The Beggar's Benison and Wig Club Collection relics have never been publicly displayed.
"St. Andrews is such a family tourist spot," said the second curator, Amy, who was wearing a candy-pink dress, pink earrings, and pigtails. "There was some thought of exhibiting a few of the tamer items, but it was vetoed. I mean, how do you explain what they were used for in a G-rated way?"
But what of the fabled wig, the most notorious of the club curios? This secret mascot, supposedly woven from the pubic hairs of King Charles II's mistresses, was first worshipped by the Benison, but its powers were such that it attracted its own club. All that remains is the wooden wig box. Like a game-show host, Amy slowly creaked open its door to reveal the wig stand, a wooden head with a protruding chin and nose. Someone had painted on eyes, unfortunately crossed. The effect was ghoulish.
But the wig itself was missing.
"At some stage the wig got separated from its box," she said sadly. "It never made it to the museum."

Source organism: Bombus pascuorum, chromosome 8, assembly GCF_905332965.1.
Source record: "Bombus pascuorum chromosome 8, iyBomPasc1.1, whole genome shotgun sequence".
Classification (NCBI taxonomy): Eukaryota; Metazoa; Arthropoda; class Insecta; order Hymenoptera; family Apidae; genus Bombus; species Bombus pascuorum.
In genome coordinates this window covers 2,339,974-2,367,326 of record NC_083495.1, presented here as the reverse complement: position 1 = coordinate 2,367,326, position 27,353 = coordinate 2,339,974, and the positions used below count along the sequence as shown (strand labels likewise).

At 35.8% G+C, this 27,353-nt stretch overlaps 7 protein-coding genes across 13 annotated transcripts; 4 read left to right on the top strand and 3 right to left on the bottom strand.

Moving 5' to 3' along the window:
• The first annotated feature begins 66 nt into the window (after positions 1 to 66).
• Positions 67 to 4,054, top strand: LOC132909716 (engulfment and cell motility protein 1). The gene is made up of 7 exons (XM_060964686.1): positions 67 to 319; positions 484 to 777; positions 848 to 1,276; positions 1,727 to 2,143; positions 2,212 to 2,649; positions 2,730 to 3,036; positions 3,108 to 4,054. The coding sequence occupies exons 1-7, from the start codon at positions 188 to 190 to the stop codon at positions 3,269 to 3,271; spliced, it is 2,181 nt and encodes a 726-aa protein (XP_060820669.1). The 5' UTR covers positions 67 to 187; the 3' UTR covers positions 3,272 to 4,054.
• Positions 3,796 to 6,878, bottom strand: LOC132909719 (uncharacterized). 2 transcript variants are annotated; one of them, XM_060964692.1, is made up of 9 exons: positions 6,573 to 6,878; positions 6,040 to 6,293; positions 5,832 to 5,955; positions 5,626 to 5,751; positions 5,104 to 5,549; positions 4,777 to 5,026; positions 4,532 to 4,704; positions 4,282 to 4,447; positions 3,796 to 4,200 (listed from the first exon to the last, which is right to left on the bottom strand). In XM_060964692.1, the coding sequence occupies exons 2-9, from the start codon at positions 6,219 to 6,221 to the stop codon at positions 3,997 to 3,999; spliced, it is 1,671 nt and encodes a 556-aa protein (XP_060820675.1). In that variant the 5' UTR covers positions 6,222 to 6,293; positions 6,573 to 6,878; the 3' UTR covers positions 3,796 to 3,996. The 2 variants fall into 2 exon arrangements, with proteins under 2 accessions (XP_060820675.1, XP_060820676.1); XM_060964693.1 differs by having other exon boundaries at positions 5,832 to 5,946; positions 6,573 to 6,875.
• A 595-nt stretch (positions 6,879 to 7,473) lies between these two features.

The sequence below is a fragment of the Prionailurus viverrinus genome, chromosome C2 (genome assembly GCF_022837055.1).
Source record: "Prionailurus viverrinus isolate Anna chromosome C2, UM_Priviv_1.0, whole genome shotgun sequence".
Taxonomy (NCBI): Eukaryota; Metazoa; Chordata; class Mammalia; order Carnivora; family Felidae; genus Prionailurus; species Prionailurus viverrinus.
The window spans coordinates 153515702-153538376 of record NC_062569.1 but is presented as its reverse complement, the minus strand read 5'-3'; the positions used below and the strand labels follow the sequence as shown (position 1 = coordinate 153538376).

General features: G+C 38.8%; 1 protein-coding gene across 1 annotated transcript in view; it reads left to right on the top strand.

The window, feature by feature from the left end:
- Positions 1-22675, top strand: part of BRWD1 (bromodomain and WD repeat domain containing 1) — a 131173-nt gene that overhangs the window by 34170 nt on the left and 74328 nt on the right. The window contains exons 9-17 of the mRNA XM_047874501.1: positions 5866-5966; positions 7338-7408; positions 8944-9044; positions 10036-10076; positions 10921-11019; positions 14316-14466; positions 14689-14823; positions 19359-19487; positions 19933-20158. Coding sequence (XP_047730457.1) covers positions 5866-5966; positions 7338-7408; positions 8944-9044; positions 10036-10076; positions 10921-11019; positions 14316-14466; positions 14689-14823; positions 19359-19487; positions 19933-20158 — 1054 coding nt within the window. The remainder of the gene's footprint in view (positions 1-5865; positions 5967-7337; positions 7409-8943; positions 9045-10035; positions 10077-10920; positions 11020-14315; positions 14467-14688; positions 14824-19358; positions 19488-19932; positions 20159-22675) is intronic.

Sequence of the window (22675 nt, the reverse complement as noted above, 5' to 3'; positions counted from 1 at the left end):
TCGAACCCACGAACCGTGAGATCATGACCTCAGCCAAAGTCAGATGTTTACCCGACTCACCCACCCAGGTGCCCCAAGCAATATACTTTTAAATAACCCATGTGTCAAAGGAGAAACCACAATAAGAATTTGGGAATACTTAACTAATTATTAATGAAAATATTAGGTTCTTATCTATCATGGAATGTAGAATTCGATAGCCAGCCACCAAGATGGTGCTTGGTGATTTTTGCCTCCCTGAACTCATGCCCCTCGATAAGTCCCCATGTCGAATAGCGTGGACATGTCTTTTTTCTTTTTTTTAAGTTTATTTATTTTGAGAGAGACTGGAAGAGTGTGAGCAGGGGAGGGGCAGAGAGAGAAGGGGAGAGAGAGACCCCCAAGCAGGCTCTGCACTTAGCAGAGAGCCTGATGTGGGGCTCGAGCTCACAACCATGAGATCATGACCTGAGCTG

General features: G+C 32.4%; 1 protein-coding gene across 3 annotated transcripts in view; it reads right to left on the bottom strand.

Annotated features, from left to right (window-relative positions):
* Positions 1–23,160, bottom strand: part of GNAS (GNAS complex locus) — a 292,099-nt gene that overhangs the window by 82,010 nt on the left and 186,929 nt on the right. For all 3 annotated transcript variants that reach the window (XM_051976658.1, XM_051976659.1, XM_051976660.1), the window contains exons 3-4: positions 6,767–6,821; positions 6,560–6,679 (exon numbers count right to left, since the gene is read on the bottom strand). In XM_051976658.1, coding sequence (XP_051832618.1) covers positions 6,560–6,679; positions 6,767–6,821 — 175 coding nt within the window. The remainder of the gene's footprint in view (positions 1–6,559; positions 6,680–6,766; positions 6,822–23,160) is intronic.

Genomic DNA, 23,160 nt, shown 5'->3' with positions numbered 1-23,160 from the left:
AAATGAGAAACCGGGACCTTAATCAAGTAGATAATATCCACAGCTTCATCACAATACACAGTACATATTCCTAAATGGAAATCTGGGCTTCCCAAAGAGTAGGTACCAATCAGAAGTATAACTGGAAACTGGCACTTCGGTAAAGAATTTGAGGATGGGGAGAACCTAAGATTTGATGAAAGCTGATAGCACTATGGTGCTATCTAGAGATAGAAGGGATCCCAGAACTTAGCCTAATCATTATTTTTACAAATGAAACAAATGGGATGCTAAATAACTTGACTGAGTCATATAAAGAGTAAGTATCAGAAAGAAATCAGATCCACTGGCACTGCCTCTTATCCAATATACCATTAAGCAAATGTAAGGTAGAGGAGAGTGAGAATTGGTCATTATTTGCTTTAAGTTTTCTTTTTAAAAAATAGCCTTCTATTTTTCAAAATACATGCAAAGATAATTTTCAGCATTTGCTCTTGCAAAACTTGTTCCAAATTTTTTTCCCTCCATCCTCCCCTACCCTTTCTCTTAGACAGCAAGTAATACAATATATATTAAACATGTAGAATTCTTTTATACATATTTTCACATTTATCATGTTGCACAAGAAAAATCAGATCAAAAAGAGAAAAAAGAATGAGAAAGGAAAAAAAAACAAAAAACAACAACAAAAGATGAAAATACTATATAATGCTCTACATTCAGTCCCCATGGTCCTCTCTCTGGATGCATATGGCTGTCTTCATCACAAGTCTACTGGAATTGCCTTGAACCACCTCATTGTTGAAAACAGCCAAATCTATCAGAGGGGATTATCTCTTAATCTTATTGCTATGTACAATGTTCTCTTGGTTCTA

The provenance of the pubic wig makes a fascinating story in itself. According to club lore, the relic dates to 1651, when hedonistic King Charles II visited Scotland and was treated to riotous drinking parties, especially in Fife. Later, he sent the wig as a gift to his debauched Scottish friends, its very size a symbol of royal virility. In the 1730s, the treasured headpiece was passed on to the Beggar's Benison by its keeper, the earl of Moray, and worn in ceremonies by the sovereign in an attempt to tap into its talismanic power. Then, in 1775, a schism struck the Scottish club world. Lord Moray, a descendent of the wig's original keeper, ran off with the prized item and started his own breakaway society in Edinburgh called the Wig Club. Instead of ritual self-abuse, new members were obliged to reverently kiss the wig and contribute a hair from their own mistresses' nether regions to embellish the thinning mane.